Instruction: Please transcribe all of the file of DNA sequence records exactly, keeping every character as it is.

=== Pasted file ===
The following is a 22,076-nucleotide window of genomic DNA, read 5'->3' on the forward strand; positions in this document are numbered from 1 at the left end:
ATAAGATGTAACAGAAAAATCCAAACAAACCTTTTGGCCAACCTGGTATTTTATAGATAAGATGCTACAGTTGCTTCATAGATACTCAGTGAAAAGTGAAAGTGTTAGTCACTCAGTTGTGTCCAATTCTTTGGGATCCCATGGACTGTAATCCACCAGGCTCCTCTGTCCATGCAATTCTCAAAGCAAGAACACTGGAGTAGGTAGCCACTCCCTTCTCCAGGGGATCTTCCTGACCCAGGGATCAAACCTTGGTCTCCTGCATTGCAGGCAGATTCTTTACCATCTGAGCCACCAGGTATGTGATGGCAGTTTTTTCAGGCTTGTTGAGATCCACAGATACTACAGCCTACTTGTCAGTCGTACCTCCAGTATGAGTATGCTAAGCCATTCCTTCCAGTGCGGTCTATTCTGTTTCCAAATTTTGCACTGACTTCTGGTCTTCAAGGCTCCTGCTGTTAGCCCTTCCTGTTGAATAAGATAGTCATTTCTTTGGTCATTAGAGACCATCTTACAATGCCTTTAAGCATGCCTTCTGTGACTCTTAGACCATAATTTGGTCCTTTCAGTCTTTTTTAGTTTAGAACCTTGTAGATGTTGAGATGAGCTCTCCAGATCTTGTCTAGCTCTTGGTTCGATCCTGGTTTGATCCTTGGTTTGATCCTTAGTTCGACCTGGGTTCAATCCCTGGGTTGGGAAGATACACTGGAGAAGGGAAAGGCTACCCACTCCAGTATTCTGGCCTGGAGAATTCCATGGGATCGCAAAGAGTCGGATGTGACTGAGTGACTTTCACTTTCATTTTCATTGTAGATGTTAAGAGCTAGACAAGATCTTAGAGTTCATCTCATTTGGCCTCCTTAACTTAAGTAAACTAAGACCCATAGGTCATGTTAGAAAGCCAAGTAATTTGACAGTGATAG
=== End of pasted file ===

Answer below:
The following is a 22,076-nucleotide window of genomic DNA, read 5'->3' on the forward strand; positions in this document are numbered from 1 at the left end:
ATAAGATGTAACAGAAAAATCCAAACAAACCTTTTGGCCAACCTGGTATTTTATAGATAAGATGCTACAGTTGCTTCATAGATACTCAGTGAAAAGTGAAAGTGTTAGTCACTCAGTTGTGTCCAATTCTTTGGGATCCCATGGACTGTAATCCACCAGGCTCCTCTGTCCATGCAATTCTCAAAGCAAGAACACTGGAGTAGGTAGCCACTCCCTTCTCCAGGGGATCTTCCTGACCCAGGGATCAAACCTTGGTCTCCTGCATTGCAGGCAGATTCTTTACCATCTGAGCCACCAGGTATGTGATGGCAGTTTTTTCAGGCTTGTTGAGATCCACAGATACTACAGCCTACTTGTCAGTCGTACCTCCAGTATGAGTATGCTAAGCCATTCCTTCCAGTGCGGTCTATTCTGTTTCCAAATTTTGCACTGACTTCTGGTCTTCAAGGCTCCTGCTGTTAGCCCTTCCTGTTGAATAAGATAGTCATTTCTTTGGTCATTAGAGACCATCTTACAATGCCTTTAAGCATGCCTTCTGTGACTCTTAGACCATAATTTGGTCCTTTCAGTCTTTTTTAGTTTAGAACCTTGTAGATGTTGAGATGAGCTCTCCAGATCTTGTCTAGCTCTTGGTTCGATCCTGGTTTGATCCTTGGTTTGATCCTTAGTTCGACCTGGGTTCAATCCCTGGGTTGGGAAGATACACTGGAGAAGGGAAAGGCTACCCACTCCAGTATTCTGGCCTGGAGAATTCCATGGGATCGCAAAGAGTCGGATGTGACTGAGTGACTTTCACTTTCATTTTCATTGTAGATGTTAAGAGCTAGACAAGATCTTAGAGTTCATCTCATTTGGCCTCCTTAACTTAAGTAAACTAAGACCCATAGGTCATGTTAGAAAGCCAAGTAATTTGACAGTGATAG